Graze Well: Our commitment to healthy land
Each of the ranching members of Country Natural Beef recognizes that healthy and productive land is also biologically diverse.
The goal of CNB is to secure a wide array of animal and plant life‚ and that diversity is a direct reflection of a healthy ecosystem.
We adapt our management to fit our individual environments rather than fitting the environment to our management.
Each ranching member of Country Natural Beef has a written set of goals that describes the desired health and appearance of their land‚ and the desired products they hope to derive from the land.
“What we’ve become is a community of shared values‚ rather than a community of place. We embrace values that are built on healthy animals‚ healthy food‚healthy communities and healthy land‚” says CNB founder Doc Hatfield. “We’re not hurting the land; we’re working with it‚” adds Connie Hatfield.
Southworth Bros. Ranch, Seneca‚ Ore.‚ is an original member of Country Natural Beef. “We’re long-term producers‚” said Jack Southworth‚ owner and operator of Southworth Bros. Ranch‚ which was founded in 1885. “We’re not guys who started a year ago‚ and because of that it comes natural to us that we want to make the land better. We want to use and retain the land for the long-term.”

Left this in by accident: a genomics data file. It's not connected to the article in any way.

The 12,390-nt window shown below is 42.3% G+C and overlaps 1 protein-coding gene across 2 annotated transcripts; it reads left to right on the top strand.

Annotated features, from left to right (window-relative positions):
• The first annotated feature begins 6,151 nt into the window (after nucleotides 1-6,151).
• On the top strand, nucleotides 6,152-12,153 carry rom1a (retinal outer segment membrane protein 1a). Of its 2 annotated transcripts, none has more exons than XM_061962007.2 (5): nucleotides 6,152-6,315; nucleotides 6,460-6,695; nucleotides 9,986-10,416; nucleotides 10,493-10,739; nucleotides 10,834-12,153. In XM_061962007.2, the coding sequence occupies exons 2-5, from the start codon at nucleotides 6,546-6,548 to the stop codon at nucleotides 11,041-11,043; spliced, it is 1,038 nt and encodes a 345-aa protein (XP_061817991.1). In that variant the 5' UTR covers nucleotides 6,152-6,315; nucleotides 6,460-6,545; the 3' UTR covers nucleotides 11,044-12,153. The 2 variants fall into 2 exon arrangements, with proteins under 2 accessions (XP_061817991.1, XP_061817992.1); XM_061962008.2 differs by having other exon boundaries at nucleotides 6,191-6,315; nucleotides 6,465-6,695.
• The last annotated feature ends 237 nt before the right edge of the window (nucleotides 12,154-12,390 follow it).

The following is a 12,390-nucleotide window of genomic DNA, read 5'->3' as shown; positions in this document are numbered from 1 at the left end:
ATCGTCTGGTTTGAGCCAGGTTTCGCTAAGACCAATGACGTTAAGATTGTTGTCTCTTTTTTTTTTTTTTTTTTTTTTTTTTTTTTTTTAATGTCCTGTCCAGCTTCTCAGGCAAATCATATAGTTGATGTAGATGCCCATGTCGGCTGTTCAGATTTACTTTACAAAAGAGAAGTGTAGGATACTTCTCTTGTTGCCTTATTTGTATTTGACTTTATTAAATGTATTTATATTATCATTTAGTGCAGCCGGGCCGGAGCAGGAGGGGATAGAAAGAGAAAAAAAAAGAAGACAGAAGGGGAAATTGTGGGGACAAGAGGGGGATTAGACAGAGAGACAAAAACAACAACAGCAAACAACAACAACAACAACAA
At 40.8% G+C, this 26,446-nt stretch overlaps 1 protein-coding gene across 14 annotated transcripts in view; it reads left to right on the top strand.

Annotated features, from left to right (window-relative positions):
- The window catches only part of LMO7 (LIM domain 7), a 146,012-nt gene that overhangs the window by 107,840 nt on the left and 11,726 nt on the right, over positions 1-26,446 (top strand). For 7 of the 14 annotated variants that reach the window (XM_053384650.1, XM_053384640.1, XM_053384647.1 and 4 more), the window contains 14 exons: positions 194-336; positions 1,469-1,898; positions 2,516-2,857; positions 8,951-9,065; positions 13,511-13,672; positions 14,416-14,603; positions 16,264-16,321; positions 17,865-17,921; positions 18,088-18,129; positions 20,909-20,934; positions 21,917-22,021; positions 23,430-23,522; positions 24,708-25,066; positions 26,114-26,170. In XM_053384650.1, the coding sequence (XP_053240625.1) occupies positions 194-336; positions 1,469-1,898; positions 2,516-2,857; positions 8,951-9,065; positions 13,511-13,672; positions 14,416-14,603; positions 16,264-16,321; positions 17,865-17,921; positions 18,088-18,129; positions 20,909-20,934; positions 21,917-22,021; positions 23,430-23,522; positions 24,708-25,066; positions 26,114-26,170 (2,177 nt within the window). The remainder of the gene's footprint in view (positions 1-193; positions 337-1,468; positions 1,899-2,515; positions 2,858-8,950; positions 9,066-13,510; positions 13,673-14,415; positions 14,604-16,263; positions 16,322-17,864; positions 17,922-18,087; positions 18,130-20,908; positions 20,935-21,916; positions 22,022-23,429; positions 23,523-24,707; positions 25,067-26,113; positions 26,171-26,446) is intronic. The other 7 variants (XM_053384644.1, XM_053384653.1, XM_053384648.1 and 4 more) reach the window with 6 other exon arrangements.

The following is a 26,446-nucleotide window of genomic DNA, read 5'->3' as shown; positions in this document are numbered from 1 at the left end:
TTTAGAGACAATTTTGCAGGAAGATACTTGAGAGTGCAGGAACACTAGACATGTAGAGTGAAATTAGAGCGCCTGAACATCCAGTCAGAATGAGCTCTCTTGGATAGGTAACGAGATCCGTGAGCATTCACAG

Jack and his family are totally devoted to adhering to the Graze Well Principles. This ranch‚ along with all other CNB members have their grazing management reviewed by an independent third party (Food Alliance) to ensure their practices strengthen the environment‚ not weaken it. “We review the principles and make sure our [sustainability] plans are in accordance with those principles.” Southworth said. “We manage for the health of the plant before we manage for the health of the cattle.”
Jack Crews, a rancher who owns and operates Ute Creek Cattle Company, adds “We believe it is important for people to know what ranchers are doing in the way of land stewardship‚ in the way of raising healthy cattle‚ in the way of developing water and restoring riparian areas‚ and we feel it is important to share that information with others. Our adherence to Graze Well Principle allows us to do that.”